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Impact of instrument error on the estimated prevalence of overweight and obesity in population-based surveys

Overview of attention for article published in BMC Public Health, February 2013
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About this Attention Score

  • Good Attention Score compared to outputs of the same age (73rd percentile)
  • Above-average Attention Score compared to outputs of the same age and source (64th percentile)

Mentioned by

twitter
9 tweeters

Citations

dimensions_citation
17 Dimensions

Readers on

mendeley
44 Mendeley
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Title
Impact of instrument error on the estimated prevalence of overweight and obesity in population-based surveys
Published in
BMC Public Health, February 2013
DOI 10.1186/1471-2458-13-146
Pubmed ID
Authors

Anna Biehl, Ragnhild Hovengen, Haakon E Meyer, Jøran Hjelmesæth, Jørgen Meisfjord, Else-Karin Grøholt, Mathieu Roelants, Bjørn Heine Strand

Abstract

The basis for this study is the fact that instrument error increases the variance of the distribution of body mass index (BMI). Combined with a defined cut-off value this may impact upon the estimated proportion of overweight and obesity. It is important to ensure high quality surveillance data in order to follow trends of estimated prevalence of overweight and obesity. The purpose of the study was to assess the impact of instrument error, due to uncalibrated scales and stadiometers, on prevalence estimates of overweight and obesity.

Twitter Demographics

The data shown below were collected from the profiles of 9 tweeters who shared this research output. Click here to find out more about how the information was compiled.

Mendeley readers

The data shown below were compiled from readership statistics for 44 Mendeley readers of this research output. Click here to see the associated Mendeley record.

Geographical breakdown

Country Count As %
United Kingdom 1 2%
Germany 1 2%
Unknown 42 95%

Demographic breakdown

Readers by professional status Count As %
Student > Master 10 23%
Student > Ph. D. Student 6 14%
Student > Bachelor 5 11%
Student > Doctoral Student 5 11%
Researcher 4 9%
Other 8 18%
Unknown 6 14%
Readers by discipline Count As %
Nursing and Health Professions 10 23%
Medicine and Dentistry 10 23%
Agricultural and Biological Sciences 4 9%
Social Sciences 4 9%
Psychology 3 7%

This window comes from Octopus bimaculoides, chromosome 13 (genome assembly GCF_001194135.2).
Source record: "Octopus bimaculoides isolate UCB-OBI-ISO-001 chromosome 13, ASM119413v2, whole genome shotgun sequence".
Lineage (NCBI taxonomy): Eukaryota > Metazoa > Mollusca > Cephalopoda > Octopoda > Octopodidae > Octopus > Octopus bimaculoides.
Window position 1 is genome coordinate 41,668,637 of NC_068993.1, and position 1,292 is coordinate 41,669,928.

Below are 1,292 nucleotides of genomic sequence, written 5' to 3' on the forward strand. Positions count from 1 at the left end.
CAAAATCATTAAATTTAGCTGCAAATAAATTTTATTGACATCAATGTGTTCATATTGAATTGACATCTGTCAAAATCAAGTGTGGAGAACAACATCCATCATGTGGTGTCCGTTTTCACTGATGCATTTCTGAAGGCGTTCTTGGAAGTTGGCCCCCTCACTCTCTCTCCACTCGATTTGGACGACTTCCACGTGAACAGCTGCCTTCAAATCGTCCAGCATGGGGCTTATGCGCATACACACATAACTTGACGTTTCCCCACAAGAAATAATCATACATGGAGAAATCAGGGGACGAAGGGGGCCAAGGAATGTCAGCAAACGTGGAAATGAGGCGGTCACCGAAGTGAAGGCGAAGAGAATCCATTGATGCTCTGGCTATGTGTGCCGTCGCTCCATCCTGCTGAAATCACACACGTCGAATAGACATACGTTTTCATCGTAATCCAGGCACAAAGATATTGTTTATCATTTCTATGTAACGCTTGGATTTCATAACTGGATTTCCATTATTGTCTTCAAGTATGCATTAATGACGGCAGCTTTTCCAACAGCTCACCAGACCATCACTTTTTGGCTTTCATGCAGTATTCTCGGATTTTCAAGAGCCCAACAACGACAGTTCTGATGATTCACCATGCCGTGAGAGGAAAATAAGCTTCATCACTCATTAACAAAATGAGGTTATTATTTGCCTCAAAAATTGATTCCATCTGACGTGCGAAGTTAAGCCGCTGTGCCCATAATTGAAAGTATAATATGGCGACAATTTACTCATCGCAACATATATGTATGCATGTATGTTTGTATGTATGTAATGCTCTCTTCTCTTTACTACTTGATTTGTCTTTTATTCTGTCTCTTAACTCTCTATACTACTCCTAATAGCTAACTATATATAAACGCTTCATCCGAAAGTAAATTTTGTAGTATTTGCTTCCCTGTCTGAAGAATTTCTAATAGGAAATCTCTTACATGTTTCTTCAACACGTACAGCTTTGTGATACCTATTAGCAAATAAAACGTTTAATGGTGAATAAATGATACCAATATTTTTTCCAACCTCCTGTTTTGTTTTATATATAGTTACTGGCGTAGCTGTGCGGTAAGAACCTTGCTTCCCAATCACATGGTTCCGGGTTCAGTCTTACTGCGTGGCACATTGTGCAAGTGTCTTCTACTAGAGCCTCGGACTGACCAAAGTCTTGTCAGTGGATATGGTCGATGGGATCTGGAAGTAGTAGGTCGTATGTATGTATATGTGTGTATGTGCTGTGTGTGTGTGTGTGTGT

Other 7 16%
Unknown 6 14%

Attention Score in Context

This research output has an Altmetric Attention Score of 5. This is our high-level measure of the quality and quantity of online attention that it has received. This Attention Score, as well as the ranking and number of research outputs shown below, was calculated when the research output was last mentioned on 09 March 2013.
All research outputs
#6,118,020
of 22,696,971 outputs
Outputs from BMC Public Health
#6,337
of 14,772 outputs
Outputs of similar age
#50,315
of 192,548 outputs
Outputs of similar age from BMC Public Health
#91
of 271 outputs
Altmetric has tracked 22,696,971 research outputs across all sources so far. This one has received more attention than most of these and is in the 72nd percentile.
So far Altmetric has tracked 14,772 research outputs from this source. They typically receive a lot more attention than average, with a mean Attention Score of 13.9. This one has gotten more attention than average, scoring higher than 56% of its peers.
Older research outputs will score higher simply because they've had more time to accumulate mentions. To account for age we can compare this Altmetric Attention Score to the 192,548 tracked outputs that were published within six weeks on either side of this one in any source. This one has gotten more attention than average, scoring higher than 73% of its contemporaries.
We're also able to compare this research output to 271 others from the same source and published within six weeks on either side of this one. This one has gotten more attention than average, scoring higher than 64% of its contemporaries.